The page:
adjusted for total daily intake from multiple sources.
e acceptable limit of lead in reproductive health is
. 𝜇gm on a daily basis. All but  teas or % of teas had
levels above this limit when consuming  cups of tea daily.
Consumption of tea needs to be severely limited during
pregnancy. e consumption of this and some prenatal
vitamins [] may easily exceed this daily limit and result
in signicant bioaccumulation over time especially in the
fetus. As well when the additional lead from the tea cup was
added, % of all teas had more than the acceptable limit of
lead.
eallowablelimitforleadingestionforadultsis𝜇gm
daily.Allbrewedteashaddetectablelevelsofleadabovethat
foundusingdistilledwaterinnechinateacupsandone
of the teas had . 𝜇gm/L of lead. Since tea is only part of
whatmaybeingestedonadailybasisthismaybesignicant.
Some nutritional supplements also have high levels of lead
especially Chinese and Ayurvedic herbal remedies []. In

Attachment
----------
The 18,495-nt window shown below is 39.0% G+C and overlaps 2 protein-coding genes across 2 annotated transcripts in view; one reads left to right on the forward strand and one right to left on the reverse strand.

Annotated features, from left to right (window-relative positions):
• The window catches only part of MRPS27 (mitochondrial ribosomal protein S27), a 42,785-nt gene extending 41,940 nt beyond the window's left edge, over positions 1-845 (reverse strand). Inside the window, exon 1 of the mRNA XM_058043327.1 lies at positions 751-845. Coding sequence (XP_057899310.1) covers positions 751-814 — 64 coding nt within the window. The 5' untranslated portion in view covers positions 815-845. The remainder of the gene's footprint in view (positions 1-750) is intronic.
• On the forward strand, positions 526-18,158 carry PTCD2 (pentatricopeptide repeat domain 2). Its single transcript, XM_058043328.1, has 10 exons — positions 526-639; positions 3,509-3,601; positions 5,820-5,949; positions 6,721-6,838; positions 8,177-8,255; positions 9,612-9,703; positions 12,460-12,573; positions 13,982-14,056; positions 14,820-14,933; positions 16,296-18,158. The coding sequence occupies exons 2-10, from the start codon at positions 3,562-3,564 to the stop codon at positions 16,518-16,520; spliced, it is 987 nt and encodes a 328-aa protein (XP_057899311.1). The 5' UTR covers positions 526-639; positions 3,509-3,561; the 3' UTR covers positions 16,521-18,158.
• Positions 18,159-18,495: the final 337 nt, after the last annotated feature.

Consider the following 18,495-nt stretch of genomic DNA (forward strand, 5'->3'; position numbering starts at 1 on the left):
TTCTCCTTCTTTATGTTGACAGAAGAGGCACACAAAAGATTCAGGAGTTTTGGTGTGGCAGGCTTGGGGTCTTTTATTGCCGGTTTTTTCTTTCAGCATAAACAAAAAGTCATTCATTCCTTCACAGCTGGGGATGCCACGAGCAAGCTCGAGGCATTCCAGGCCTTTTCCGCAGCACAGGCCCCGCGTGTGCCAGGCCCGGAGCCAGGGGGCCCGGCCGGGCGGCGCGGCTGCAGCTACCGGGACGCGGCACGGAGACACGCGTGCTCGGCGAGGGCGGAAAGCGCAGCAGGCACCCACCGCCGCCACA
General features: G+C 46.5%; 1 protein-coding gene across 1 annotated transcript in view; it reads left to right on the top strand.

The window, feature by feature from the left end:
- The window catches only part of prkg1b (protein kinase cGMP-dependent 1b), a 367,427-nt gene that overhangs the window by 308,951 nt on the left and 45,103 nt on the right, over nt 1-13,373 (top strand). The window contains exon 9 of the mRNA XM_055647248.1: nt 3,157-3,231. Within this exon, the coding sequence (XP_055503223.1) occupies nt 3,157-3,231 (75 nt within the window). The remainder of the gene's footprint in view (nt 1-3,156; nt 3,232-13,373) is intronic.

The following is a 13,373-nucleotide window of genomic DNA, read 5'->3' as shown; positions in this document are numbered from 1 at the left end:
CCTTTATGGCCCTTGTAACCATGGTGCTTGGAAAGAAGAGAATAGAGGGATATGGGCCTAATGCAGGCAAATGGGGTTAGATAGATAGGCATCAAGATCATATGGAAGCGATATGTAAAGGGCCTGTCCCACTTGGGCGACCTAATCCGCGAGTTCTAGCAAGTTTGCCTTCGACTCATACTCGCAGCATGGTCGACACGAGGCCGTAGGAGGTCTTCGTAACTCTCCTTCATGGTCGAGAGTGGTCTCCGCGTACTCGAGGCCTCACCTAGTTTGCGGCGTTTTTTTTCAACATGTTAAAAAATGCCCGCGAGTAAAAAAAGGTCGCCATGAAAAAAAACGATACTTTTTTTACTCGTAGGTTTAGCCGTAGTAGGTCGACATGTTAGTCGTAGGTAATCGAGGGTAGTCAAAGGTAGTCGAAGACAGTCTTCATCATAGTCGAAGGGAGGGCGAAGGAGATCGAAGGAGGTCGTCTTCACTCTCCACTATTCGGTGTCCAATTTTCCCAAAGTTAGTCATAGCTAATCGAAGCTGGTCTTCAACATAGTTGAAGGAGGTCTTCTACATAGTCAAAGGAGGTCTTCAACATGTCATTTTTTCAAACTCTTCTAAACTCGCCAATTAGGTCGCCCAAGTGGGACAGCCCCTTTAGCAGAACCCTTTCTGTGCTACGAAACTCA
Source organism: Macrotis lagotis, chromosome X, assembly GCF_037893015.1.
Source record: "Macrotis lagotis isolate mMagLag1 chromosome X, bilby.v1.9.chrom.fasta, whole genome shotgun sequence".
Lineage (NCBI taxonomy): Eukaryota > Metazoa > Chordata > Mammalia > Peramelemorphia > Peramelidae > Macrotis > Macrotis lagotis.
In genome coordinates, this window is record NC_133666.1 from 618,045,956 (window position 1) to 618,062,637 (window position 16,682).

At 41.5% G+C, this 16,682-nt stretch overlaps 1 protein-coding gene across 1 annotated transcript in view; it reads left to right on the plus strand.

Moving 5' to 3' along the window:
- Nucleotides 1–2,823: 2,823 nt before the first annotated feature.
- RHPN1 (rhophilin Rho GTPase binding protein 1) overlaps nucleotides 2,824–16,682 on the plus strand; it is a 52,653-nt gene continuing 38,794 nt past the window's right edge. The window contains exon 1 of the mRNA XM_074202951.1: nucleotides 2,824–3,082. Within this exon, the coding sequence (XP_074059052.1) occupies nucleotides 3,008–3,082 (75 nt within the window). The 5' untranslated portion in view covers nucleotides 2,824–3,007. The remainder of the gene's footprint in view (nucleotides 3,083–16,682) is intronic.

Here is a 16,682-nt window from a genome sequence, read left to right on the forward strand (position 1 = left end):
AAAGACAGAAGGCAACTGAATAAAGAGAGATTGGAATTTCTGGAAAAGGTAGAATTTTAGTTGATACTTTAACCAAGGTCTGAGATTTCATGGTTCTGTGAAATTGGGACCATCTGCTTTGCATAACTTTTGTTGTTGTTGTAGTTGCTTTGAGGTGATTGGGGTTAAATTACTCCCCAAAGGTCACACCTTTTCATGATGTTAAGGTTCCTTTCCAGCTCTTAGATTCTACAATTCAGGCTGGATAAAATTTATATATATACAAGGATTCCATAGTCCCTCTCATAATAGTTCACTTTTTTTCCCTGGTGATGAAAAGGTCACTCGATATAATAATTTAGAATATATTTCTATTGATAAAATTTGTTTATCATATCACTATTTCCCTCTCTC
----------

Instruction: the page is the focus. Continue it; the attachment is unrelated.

combination it would be easy to exceed this daily limit. Chi-
nese oolong teas had the highest levels of lead and although
this is below the acceptable standard of  𝜇gm/day are best
avoided.
All teas had signicant levels of aluminum and  out of
 teas brewed for  minutes had unacceptably high levels.
Drinking more than  cups of tea a day may contribute sig-
nicantly to a toxic load.
Brewed tea appears to contain numerous toxic elements
such as arsenic and cadmium. However, none of these toxi-
cant levels were above present day acceptable standards.